During their ‘90s heyday, Kyuss and a slew of other stoner rock bands became known for their legendary generator parties that took place in the greater Palm Desert area. Consisting of people rockin’ hard, guzzling beer and engaging in assorted levels of debauchery, the event was literally powered by gasoline generators for Kyuss to have enough electricity for their show and would have been something at home in Dazed and Confused.
Next week, legions of people descend upon the area for Coachella, and with good reason that doesn’t need further explanation. However, that doesn’t mean the area is barren of good music outside of the two weekends that the proverbial circus rolls into town.
Brant Bjork, along with Josh Homme, helped pioneer those generator parties, is ready to plug in and get the party started again. Inspired by his former band’s epic events, Bjork, along with Ryan Jones (Allnight Allnight Productions) and Matt Grayson from the L.A.-based van publication Rolling Heavy Magazine threw out the idea between six-and-nine months ago to form the first Desert Generator Festival on April 9 at Pappy and Harriet’s.
“I figured why don’t we combine what we like out in the desert and have some fun,” Bjork says.
A veteran of the performing side, this is Bjork’s first foray into planning a real festival. Though the event won’t be the same as those Kyuss events— it’s taking place at Pappy & Harriet’s in Pioneertown — the same DIY ethos along with the incorporation of the van culture that became part of the folklore of the generator parties will be on full display. Since the ‘50s, vans, hot rods and rock have had a legacy that has been intertwined. Bjork says that the term generator may not fully be accurate to describe the event, but remains part of the festival’s name to carry on the tradition of what those parties stood for.
Desert Generator Festival will feature a custom van show and performances by stoner rock outfits Red Fang, Brant Bjork and the Low Desert Punk Band, Acid King, Golden Void and Ecstatic Vision. There will be stalls for vintage clothing, vinyl records, handmade goods vendors, along with a billing of special guest DJ sets.
“We felt through a general combination of experience, we had enough confidence to say that this was a fantasy that maybe we could turn into a reality,” Bjork says. “I think a big part of those creative endeavors are carrying a spirit of old. Certainly here in Southern California, there’s a spirit of counter culture and we still want to carry that torch. We (Kyuss) were doing that with generator parties. It had an independent punk rock element to it, but the vibe was very much that all wanted to rock, have a good time and party.”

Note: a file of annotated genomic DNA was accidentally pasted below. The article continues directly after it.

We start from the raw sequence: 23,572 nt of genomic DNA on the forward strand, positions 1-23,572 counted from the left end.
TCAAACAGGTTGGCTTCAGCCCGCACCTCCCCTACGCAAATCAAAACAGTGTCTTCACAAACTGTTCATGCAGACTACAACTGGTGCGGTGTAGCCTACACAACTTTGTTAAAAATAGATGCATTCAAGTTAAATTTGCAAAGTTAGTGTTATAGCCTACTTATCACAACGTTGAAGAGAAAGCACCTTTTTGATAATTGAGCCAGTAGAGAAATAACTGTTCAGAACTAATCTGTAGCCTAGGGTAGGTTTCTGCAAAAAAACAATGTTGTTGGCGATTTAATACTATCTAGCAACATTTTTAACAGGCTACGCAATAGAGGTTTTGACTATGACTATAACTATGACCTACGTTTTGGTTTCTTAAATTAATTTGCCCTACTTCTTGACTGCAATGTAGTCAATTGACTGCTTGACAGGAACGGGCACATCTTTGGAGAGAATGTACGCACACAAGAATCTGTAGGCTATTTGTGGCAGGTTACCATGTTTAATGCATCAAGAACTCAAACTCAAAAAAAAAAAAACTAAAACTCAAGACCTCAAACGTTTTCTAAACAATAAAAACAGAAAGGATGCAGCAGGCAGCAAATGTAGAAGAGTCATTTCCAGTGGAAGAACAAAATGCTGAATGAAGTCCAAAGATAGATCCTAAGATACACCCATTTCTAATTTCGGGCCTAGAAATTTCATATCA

Bjork knew early on in the planning stages that if he wasn’t an expert on a given element, to defer to those who had better knowledge than him. So far, there haven’t been any major snags or problems that have arisen as the festival has come closer to fruition.
Taking place the weekend before Coachella, the duo understood that the timing could be tricky for people planning to head to the mega event. The timing for the Desert Generator Festival was strategic, but there weren’t any direct plans to compete with it. Instead, this event will serve as a reminder that there’s other things to do in the Coachella Valley in April besides hanging out at the Polo Fields.
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“I think there’s been a lot of great, cool, innovative things happening in different places and there hasn’t been a synergy thing of people coming together,” Bjork says. “It’s not just one group, it’s a whole culture. We’re not anti what’s going on now, but we’re into this old school thing and we want to keep it alive.”
For full info and tickets on Desert Generator Festival at Pappy and Harriet's on April 9, click here.